Grapefruit can Cause Unintended Effects

Drug interactions with grapefruit juice can lead to severe side effects

/ Author:  / Reviewed by: Joseph V. Madia, MD

(RxWiki News) Grapefruit is a wonderfully healthy food, providing people with a rich source of vitamin C. However, compounds found in this fruit that can lead to potentially serious outcomes.

A recent consumer update press release from the FDA warns that compounds found in fresh grapefruit and grapefruit juice can act on an enzyme found in the intestines. This enzyme is an integral part of drug metabolism and can lead to potentially hazardous effects when combined with certain pharmaceutical and over-the-counter drugs..

If this enzyme cannot do its job properly, taking certain drugs can lead to toxicity because too much of the drug will enter the body.

"Ask your doctor about possible drug interactions with grapefruit."

The compounds in question are two chemicals in the class called furanocoumarins. One is the compound bergamottin, the other is a related compound called dihydroxybergamottin. These compounds prevent an enzyme called CYP3A4 from performing its proper function in digestion.

One of the jobs of CYP3A4 is to help the body process certain drugs. If the grapefruit compounds interfere with its ability to do its job, some of drugs you may be taking will not be broken down at the usual rate.

When manufacturers set the amounts of drug dosages, they are taking into account what CYP3A4 will be doing. If CYP3A4 is not working right, it may be possible for the person to end up with toxic levels of the drugs in their blood stream.

According to the FDA press release, drugs metabolized by CYP3A4 include statin cholesterol medications, such as Zocor (simvastatin), Lipitor (atorvastatin) and Pravachol (pravastatin).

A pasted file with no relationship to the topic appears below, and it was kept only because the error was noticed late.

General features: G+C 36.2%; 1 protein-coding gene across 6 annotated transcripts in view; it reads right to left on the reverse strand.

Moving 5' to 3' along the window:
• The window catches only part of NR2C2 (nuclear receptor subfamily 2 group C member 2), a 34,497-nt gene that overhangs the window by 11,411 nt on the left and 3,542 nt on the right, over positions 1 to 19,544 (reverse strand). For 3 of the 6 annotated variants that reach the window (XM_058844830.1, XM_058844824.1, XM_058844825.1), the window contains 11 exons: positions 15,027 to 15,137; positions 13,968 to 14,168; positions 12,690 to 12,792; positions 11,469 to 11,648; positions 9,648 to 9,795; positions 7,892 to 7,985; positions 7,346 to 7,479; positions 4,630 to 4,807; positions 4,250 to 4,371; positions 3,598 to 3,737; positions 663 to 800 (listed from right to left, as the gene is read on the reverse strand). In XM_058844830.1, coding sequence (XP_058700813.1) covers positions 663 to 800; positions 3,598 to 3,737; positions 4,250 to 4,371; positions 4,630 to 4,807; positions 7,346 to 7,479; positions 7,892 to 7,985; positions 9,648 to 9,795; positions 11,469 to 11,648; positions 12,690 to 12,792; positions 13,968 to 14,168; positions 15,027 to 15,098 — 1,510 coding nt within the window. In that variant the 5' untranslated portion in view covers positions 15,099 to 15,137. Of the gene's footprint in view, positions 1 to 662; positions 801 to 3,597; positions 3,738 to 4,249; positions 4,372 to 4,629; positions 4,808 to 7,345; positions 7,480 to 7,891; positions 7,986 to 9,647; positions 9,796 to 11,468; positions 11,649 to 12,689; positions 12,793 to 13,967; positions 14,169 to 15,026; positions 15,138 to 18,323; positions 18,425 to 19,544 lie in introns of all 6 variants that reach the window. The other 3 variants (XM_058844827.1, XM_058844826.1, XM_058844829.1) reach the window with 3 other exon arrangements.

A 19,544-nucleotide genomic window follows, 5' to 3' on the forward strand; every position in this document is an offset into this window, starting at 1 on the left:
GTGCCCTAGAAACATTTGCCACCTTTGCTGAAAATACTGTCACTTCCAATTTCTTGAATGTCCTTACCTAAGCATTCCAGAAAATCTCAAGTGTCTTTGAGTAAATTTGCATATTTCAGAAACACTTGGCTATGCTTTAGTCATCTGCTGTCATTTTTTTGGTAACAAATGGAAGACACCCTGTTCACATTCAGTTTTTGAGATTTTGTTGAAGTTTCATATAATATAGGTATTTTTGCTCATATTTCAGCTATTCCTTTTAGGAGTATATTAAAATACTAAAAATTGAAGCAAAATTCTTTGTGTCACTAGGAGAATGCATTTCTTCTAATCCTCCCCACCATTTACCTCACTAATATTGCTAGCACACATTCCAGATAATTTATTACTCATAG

Also on this list are some blood pressure medications, such as Nifediac and Afeditab (both nifedipine) and some immune-suppressant medications, such as Sandimmune and Neoral (both cyclosporine).

Anti-anxiety medications, such as BuSpar (buspirone), and some anti-arrhythmia medications, such as Cordarone and Nexterone (both amiodarone) are also have risk for interference from the grapefruit compounds.

Although these are not all the drugs that could be affected, they are some of the more common ones that could cause problems if taken with grapefruit.
The chemical bergamottin from grapefruit can cause another problem in the small intestines if a person is taking certain drugs. It can prevent transporter proteins from carrying certain medications through the body.

If these proteins can’t do their job, neither can the drugs that are transported by them. An example of a medicine that is transported by these proteins is Fexofenadine (Allegra), which is a common allergy medicine.

This information comes from a press release by the FDA, published in February of 2012.

Reviewed by: 
Review Date: 
March 7, 2012
Last Updated:
March 10, 2012